If I told you my favorite comic book run, you’d be a little surprised. Given that I have a whole bookshelf section for him, you might assume it’s a Superman run. Or given that I own every issue of both series, you might guess it’s Transformers: More Than Meets The Eye or Saga. But it’s none of these.
No, my favorite comic book run of all time is Jonah Hex #50-70, illustrated by many different artists (most frequently Jordi Bernet) and written by Jimmy Palmiotti and Justin Gray. A comic with a character that you might only recall from a terrible Josh Brolin movie.
Why only twenty issues? Well, #50 is where I started reading the series, based on a very positive review from Comic Book Resources and the fact that the great Darwyn Cooke had drawn it.
I plunked down my $3.99 and was floored. In the issue, titled “The Great Silence”, Jonah and his fellow bounty hunter/paramour Tallulah Black have a one-night stand, after which Tallulah skips town. Pregnant and tired of gunslinging, she heads to the town of Silver Springs, where she builds a house with the local sheriff’s help. Jonah, meanwhile, takes on 50 bounties at once, a task which leads him to Silver Springs and to Tallulah, who suffers a great loss (I don’t want to say anymore because the issue is one you should seek for yourself).
I hadn’t watched much Westerns at that point, but I knew the cliches. Hex was something else, though. There was more to him. He was stubborn, rugged and ruthless. He claimed just to kill men for the money, but he had principles about him. On top of that, Palmiotti and Gray hinted at a well of anger and rage beneath the surface.
In “The Great Silence,” when Hex finally confronts the story’s main villain, he tries to shoot at her and misses. She crows excitedly, “I told you the Lord watches over me, demon!” As she begins to pray, Hex moves closer and growls, “The Lord ain’t here. Just the devil.” It’s a powerful moment, made even more so by Cooke’s gorgeous, intense artwork.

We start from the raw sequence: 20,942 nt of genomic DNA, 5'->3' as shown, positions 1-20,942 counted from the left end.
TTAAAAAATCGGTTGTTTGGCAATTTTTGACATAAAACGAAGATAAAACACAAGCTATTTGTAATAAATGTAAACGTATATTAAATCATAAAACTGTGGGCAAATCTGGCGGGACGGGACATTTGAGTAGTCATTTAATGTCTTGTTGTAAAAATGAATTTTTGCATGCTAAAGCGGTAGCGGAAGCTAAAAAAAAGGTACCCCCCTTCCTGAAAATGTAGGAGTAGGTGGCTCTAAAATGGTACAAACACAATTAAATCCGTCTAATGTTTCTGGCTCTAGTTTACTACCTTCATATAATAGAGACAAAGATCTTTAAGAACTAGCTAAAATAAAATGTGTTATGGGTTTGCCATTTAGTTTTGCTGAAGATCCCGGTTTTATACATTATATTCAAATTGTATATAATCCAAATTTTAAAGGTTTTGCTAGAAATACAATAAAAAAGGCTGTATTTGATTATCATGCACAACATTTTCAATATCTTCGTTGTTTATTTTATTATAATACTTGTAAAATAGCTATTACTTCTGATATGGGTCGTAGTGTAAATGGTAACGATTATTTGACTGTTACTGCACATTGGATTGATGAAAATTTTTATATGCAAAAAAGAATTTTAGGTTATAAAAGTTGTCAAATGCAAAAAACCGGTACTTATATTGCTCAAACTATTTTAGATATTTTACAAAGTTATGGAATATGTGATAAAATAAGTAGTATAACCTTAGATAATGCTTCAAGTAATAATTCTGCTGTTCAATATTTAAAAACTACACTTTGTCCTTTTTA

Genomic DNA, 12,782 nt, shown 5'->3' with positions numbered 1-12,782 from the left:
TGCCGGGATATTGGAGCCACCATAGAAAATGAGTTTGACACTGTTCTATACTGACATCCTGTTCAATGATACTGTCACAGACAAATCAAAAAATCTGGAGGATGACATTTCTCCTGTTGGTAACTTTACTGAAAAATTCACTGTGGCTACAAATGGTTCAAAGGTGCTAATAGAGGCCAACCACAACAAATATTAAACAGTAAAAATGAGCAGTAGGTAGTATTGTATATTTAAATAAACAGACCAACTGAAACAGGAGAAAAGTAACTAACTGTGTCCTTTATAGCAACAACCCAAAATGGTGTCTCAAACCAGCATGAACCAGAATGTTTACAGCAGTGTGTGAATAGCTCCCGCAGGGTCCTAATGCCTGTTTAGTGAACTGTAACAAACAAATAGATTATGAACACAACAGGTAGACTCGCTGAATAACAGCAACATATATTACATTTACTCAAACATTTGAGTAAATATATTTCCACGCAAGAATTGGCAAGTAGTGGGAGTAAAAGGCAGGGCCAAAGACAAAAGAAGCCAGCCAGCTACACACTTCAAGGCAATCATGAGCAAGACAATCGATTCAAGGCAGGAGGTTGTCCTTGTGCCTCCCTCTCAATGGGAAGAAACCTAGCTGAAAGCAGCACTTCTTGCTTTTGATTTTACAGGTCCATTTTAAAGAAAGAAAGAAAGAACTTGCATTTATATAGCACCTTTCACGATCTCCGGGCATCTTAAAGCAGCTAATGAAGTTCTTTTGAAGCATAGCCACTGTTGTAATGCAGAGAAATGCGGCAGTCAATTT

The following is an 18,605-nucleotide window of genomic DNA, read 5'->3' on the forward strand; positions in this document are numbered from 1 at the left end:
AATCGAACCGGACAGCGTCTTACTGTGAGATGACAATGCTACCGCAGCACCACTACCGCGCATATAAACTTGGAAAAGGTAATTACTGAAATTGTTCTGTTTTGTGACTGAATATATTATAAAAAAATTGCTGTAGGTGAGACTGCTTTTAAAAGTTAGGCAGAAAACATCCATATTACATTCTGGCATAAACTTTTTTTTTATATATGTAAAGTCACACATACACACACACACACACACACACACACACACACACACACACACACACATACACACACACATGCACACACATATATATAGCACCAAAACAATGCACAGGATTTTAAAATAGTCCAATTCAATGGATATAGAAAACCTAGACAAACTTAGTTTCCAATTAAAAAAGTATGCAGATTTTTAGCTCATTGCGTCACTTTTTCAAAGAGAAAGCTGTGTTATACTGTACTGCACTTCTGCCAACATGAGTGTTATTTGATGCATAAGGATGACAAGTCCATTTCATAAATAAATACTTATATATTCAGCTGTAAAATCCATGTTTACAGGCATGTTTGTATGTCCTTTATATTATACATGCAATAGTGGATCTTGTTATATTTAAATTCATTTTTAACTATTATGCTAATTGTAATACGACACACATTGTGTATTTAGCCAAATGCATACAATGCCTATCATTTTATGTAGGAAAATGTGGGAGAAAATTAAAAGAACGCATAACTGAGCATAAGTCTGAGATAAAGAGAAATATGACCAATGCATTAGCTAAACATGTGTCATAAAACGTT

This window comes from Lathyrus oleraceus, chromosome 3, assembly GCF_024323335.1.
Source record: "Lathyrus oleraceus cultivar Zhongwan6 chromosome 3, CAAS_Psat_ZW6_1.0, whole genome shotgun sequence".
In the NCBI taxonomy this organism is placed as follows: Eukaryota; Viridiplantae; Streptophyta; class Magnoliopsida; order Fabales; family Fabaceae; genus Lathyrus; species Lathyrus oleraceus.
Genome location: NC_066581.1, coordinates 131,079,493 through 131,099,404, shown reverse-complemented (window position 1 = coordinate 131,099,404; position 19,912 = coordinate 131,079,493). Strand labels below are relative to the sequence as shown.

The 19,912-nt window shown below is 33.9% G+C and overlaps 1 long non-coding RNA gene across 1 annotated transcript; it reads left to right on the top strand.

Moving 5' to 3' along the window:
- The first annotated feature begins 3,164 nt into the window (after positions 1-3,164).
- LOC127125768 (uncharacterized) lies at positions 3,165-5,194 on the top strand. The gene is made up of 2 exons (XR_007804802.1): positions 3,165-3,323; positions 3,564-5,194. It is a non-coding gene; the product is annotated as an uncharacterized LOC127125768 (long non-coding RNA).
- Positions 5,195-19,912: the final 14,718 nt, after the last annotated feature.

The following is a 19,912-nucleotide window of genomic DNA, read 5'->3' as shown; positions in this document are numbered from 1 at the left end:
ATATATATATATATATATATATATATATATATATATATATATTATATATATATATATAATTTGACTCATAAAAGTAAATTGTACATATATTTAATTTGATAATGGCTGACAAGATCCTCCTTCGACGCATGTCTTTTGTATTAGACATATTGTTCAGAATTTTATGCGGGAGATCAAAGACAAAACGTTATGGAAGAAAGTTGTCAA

That power, the sheer anger and the swift commitment to some kind of justice enthralled me. I happily made Jonah Hex part of my pull list and bought it right up until the end. Every issue was full of solid, impeccably crafted scripting that not only wrapped up neatly in 22 pages while showcasing whatever artist was on hand—they ranged from the late Dick Giordano (with his last story credit) to Jeff Lemire to Ryan Sook—but also offered moments that stuck with you long after you put the issue down. I love short stories and that’s what Palmiotti and Gray were doing: great short stories.
As a result, Hex quickly became a favorite character of mine, and on Free Comic Book Day in 2011, I bought the first Showcase Presents volume containing his early stories for 30% off. It wound up being the first thing I ever reviewed on the Internet. So in a way, I owe Palmiotti, Gray and their cohorts thanks for helping me embark on my meager freelance career.
When the New 52 was announced—just before I headed off to college—I was ecstatic because Palmiotti, Gray, and Jonah would still be around in the book All-Star Western. Taking its name from the anthology comic that first introduced Jonah, this book was a bit different.